• Trent Kim spoke of experimental notation for lighting design.
  • Ken Billington gave the closing speech.

All of the seminars were fun, interesting, and informative, but my favorites were:

  • Jim Bornhost told of how he and a few others at Showco changed the course of modern lighting by inventing what became the Vari-Lite.  This was the first time I had heard the story in its entirety from its creator, and so much of what we see in lighting today is owed to Jim and his team who in their quest to create a color changing PAR can said, "If we add two more motors, it moves."
  • Dorian Kelley gave a seminar entitled "The Poetics of Light."   Dorian's seminar reminded all of us that our industry is about the artists who use light to create emotion on stage, and that all of us manufacturers, distributors, and electricians are here to serve the artists who actually do the lighting.  Dorian's seminar was incredibly emotional and was a thrill for everyone to hear.  I hope he repeats it again so more can hear it.   It truly represented the spirit of Showlight. 

Here are some faces and scenes from the show:

Getting ready to watch a seminar at Showlight 2009 are Stan Miller, Josh Alemeny and Michael Hall, all of Rosco; LD Bill Klages; Alan Luxford of Strand Lighting; Michael Goldberg of Selecon; Peter Marshall and Tony Lukeman of PRG.  

The speakers on the final day of Showlight included moderator Rick Fisher,  Vari-Lite inventor Jim Bornhorst, Quantum of Solace director of photography Roberto Schaefer, and legendary TV LD Bill Klages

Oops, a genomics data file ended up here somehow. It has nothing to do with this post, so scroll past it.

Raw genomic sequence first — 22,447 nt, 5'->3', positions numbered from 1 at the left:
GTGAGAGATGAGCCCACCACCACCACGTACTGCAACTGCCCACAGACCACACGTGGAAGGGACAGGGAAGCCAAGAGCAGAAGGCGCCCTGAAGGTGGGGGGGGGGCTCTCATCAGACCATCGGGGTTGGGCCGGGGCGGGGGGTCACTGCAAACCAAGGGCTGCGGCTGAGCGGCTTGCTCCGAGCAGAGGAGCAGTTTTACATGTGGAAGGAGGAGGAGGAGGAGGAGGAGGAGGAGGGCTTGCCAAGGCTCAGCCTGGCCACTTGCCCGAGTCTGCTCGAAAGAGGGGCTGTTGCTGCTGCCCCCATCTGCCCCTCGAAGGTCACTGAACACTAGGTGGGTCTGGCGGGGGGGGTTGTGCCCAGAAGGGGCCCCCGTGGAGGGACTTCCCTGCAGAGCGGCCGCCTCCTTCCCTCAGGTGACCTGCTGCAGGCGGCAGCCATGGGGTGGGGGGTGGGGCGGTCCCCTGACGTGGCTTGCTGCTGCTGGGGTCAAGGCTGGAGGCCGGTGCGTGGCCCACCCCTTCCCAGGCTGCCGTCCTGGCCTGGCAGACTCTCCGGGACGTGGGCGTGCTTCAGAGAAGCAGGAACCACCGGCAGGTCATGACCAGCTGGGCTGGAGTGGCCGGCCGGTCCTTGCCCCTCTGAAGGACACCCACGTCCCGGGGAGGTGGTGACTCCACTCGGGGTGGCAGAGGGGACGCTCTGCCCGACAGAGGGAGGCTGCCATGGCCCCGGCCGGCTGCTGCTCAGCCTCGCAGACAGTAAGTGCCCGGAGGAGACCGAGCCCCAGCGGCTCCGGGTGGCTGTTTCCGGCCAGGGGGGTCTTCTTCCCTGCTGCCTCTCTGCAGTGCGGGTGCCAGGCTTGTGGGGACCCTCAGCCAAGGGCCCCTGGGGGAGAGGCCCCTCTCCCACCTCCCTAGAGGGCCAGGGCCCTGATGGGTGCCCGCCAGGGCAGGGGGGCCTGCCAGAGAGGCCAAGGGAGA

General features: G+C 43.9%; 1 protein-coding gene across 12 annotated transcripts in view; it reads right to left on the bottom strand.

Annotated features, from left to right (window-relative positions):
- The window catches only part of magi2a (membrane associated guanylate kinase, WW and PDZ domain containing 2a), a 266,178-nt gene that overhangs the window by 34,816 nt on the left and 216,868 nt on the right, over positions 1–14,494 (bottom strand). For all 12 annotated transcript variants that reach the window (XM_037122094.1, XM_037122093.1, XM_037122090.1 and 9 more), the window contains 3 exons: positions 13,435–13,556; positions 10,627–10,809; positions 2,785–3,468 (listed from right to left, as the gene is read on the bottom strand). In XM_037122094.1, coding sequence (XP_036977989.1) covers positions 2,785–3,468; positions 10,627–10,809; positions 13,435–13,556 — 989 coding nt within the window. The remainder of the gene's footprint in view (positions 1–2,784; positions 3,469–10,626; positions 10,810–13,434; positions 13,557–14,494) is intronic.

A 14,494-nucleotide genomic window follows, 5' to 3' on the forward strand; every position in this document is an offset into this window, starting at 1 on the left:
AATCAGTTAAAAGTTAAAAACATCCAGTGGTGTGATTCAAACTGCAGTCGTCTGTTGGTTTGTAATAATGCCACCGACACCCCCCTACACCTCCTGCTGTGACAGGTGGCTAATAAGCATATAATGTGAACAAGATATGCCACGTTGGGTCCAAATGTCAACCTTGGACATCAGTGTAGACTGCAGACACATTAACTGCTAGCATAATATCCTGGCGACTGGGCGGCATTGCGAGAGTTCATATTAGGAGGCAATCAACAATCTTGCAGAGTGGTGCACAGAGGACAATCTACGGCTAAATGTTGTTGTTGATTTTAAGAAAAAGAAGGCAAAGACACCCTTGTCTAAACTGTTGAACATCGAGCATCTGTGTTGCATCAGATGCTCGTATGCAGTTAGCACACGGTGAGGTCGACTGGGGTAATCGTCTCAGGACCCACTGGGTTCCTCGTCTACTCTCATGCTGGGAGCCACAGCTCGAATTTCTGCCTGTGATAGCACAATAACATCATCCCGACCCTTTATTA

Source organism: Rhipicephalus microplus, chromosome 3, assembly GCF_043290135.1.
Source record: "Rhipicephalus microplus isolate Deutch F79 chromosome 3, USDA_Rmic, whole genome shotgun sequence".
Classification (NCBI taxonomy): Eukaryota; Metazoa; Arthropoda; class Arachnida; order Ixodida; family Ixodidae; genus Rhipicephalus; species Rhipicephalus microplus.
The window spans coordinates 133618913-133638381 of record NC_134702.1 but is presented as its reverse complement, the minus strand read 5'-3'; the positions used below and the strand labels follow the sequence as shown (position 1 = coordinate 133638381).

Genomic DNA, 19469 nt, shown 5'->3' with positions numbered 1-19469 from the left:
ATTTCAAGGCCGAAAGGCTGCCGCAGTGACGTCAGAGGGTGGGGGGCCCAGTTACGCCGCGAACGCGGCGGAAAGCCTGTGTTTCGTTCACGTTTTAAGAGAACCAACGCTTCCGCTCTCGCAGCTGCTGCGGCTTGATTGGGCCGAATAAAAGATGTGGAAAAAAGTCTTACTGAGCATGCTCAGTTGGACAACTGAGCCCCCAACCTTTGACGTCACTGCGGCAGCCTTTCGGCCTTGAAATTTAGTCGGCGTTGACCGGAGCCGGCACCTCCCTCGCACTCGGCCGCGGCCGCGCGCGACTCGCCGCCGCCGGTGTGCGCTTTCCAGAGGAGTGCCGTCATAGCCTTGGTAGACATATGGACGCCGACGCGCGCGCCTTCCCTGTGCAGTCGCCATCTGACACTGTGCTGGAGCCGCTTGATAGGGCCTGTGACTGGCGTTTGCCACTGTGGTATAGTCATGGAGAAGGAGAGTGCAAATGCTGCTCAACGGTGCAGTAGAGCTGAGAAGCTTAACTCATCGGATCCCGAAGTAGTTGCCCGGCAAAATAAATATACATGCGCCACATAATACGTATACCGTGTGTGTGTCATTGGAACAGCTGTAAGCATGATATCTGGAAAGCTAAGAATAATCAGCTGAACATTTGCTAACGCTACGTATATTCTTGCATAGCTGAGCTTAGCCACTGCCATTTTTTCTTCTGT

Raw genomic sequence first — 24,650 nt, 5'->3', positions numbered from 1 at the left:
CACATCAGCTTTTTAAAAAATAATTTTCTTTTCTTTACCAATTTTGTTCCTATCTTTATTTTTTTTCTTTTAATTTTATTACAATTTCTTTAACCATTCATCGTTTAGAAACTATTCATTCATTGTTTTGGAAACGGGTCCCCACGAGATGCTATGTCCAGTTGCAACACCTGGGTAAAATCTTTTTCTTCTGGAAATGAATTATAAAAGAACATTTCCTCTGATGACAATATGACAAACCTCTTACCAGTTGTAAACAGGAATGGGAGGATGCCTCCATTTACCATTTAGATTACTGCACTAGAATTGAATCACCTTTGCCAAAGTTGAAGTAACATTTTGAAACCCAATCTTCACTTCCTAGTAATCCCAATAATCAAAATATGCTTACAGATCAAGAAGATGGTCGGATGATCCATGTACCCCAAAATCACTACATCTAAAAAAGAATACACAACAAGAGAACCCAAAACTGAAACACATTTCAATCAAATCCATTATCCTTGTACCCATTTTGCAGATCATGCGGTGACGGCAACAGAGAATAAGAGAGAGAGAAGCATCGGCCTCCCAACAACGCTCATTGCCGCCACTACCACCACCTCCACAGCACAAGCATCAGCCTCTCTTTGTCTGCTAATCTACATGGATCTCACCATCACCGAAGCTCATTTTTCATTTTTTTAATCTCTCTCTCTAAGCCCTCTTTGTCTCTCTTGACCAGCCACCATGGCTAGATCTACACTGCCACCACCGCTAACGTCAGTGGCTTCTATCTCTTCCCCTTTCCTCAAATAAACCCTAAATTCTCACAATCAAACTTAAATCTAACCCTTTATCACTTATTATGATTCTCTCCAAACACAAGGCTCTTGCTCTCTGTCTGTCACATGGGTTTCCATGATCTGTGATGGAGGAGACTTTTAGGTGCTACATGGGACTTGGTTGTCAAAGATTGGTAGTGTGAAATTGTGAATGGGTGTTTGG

The new BBC Glasgow studios on the banks of the River Clyde

BBC Glasgow
The Clyde Auditorium at the  Scottish Exhibition and Convention Center Bryan Raven of White Light
The always interesting John Watt gave an informative seminar on the latest in salt water dimming techniques.  LD Paul Davies and inventor Jim Bornhorst.  
Mark Jonathan and speaker Paul Pyant who discussed his Lord of the Rings lighting Mats Karlsson and Alan Luxford
Site visits included the Philips lighting factory (above), concert halls, museums, and the ever popular distilleries. On stage of the concert hall at Glasgow City Hall.
Peter Willis of Howard Eaton Lighting Ltd. put the RDM plugfest together.  Showlight's chairman, Ian Dow, did a wonderful job in organizing and leading the activities. 
City Theatrical's SHoW DMX was part of the RDM demonstration.  The Showlight committee takes a bow.
Yes, there were always bagpipers and kilts around. The recital hall of Glasgow City Hall
Lighting panel on "green" issues in entertainment included  moderator Mhora Samuel, Iain Davidson, Andrew Dixon, Nick Moran, Ruth Rossington, and Roberto Schaefer.  Alexander Fockichev of Doka Media
ESTA's Technical Standards Manager Karl Ruling Tony Lukeman of PRG
 Jacob Boehm and Michael Rooney, lighting students from Stanford University,  Lighting consultant Michael Scott
Rising lighting star James Valpy of the Central School of Speech and Drama Trent Kim gave a seminar on experimental notation in stage lighting